[...] The work ethic mutates into something entirely different, much darker, compared to previous eras. It used to help fill in or suture over the emptiness of human vulnerability (an attack) and help a community imagine itself in positive terms. Now, however, salvation and redemption comes to those who submit to work not because it makes them whole again but allows people to see past themselves, to retroactively perceive the void they always were, while simultaneously keeping that nothingness at bay through hard labour. This foregrounding of the disposable nothingness we already were is an inadvertent consequence of blending the ethos of war with the everyday convention of work.

The organic excuse for employment (physical survival), in this sense, almost becomes a distraction from this other existential register and its secret martial law. Max Weber’s analysis of the Protestant ethic and its focus on a ‘calling’ inevitably misses this blend of faith and demise. For us today, work is no longer a vehicle for divine redemption. And it certainly does not save us. It merely forms the space in which existence can be judged by an immense absence or the void concerning the worthlessness of one’s sacrifice. [...]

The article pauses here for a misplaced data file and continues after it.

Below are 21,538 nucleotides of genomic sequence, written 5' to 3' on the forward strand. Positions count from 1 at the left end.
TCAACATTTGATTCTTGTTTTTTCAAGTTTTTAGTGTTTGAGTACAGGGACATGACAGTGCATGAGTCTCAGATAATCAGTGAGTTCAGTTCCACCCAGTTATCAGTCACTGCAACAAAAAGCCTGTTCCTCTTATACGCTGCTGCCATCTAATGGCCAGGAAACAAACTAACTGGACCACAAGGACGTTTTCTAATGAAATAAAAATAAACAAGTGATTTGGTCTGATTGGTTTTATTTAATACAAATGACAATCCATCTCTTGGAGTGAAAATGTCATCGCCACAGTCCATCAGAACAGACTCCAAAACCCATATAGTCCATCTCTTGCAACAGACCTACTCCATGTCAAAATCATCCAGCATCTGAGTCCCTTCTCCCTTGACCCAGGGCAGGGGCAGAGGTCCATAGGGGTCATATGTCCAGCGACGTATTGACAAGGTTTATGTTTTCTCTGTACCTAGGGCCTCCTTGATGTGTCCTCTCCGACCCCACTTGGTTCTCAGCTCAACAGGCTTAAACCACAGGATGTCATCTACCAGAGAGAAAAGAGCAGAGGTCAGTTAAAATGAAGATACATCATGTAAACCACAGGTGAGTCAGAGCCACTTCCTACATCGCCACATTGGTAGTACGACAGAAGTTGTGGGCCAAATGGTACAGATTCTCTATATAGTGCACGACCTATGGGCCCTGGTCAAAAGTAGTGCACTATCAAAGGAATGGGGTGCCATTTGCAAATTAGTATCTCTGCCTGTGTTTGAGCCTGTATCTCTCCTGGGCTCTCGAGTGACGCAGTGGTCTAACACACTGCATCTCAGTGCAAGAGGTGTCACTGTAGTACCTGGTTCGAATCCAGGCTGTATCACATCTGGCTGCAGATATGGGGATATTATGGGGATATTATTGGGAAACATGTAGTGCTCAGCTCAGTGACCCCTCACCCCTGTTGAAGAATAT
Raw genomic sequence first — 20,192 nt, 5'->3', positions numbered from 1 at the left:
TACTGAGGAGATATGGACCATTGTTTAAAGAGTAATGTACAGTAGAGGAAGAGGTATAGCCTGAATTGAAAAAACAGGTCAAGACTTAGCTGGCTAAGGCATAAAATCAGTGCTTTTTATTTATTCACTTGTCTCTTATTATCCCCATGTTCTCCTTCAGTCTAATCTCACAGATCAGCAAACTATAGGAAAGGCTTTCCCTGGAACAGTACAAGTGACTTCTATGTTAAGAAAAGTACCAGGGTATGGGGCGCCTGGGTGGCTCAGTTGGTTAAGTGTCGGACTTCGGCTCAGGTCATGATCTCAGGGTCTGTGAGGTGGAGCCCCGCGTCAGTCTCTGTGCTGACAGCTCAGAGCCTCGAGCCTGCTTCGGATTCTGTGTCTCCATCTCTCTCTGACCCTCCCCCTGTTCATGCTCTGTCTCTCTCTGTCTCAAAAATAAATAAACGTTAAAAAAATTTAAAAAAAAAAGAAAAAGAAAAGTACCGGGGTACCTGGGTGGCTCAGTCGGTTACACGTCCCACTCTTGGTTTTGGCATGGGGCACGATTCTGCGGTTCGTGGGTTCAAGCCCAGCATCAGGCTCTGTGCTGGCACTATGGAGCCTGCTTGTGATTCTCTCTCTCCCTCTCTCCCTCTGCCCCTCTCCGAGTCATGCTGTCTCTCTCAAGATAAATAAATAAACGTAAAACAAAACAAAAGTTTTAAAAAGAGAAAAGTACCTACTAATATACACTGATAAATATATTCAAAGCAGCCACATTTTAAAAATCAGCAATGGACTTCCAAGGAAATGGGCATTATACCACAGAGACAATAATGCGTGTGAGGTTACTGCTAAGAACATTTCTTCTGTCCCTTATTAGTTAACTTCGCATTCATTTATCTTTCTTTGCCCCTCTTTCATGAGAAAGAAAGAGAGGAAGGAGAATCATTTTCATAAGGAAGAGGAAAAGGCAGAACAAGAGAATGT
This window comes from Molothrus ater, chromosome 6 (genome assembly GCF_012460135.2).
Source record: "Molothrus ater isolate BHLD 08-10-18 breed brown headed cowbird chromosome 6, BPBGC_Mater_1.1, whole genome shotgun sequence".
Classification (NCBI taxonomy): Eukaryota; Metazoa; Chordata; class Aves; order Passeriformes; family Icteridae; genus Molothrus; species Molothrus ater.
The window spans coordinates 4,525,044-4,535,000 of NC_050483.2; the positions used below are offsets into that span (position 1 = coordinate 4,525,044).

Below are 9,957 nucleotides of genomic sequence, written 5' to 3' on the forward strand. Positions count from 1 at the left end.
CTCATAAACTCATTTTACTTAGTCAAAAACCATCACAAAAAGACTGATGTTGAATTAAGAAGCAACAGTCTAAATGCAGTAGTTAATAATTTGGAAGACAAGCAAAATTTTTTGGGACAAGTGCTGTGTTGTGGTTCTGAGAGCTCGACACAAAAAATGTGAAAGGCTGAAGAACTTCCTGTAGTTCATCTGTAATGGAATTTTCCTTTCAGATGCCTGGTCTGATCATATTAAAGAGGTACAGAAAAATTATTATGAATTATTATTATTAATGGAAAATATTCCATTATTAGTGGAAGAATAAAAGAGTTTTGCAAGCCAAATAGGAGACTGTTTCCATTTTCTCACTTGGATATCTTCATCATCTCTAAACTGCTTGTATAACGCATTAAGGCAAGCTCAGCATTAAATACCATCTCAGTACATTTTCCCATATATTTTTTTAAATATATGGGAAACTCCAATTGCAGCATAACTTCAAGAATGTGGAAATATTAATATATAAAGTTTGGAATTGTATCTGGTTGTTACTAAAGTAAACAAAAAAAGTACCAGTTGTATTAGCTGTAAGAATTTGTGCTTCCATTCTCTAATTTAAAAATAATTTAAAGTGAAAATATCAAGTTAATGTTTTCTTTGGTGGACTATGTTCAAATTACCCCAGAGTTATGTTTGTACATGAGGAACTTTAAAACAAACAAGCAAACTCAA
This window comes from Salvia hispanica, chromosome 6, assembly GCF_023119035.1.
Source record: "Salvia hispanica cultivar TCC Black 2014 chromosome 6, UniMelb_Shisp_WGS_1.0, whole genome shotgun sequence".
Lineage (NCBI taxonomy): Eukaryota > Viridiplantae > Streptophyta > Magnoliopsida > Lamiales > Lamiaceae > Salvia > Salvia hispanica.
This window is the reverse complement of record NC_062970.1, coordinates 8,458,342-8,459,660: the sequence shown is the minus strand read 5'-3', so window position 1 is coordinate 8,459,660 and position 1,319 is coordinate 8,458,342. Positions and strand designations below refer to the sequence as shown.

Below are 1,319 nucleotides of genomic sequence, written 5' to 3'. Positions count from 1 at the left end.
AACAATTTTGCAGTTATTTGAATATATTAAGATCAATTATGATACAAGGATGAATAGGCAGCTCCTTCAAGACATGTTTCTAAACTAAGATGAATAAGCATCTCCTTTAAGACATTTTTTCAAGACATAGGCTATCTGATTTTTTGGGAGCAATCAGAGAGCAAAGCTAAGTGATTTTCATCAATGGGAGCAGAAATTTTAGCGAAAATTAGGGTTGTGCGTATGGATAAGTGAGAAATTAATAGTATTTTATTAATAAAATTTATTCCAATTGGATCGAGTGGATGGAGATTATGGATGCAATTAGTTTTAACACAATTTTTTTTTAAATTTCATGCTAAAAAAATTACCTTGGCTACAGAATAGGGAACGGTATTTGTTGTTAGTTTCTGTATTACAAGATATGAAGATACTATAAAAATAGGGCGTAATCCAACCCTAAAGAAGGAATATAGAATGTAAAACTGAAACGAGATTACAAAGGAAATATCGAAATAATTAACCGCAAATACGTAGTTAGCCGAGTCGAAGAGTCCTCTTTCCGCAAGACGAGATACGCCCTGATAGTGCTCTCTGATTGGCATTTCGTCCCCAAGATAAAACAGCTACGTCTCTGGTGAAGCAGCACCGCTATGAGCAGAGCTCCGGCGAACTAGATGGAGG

—p.149 by Peter Fleming 3 years, 3 months ago

[...] The work ethic mutates into something entirely different, much darker, compared to previous eras. It used to help fill in or suture over the emptiness of human vulnerability (an attack) and help a community imagine itself in positive terms. Now, however, salvation and redemption comes to those who submit to work not because it makes them whole again but allows people to see past themselves, to retroactively perceive the void they always were, while simultaneously keeping that nothingness at bay through hard labour. This foregrounding of the disposable nothingness we already were is an inadvertent consequence of blending the ethos of war with the everyday convention of work.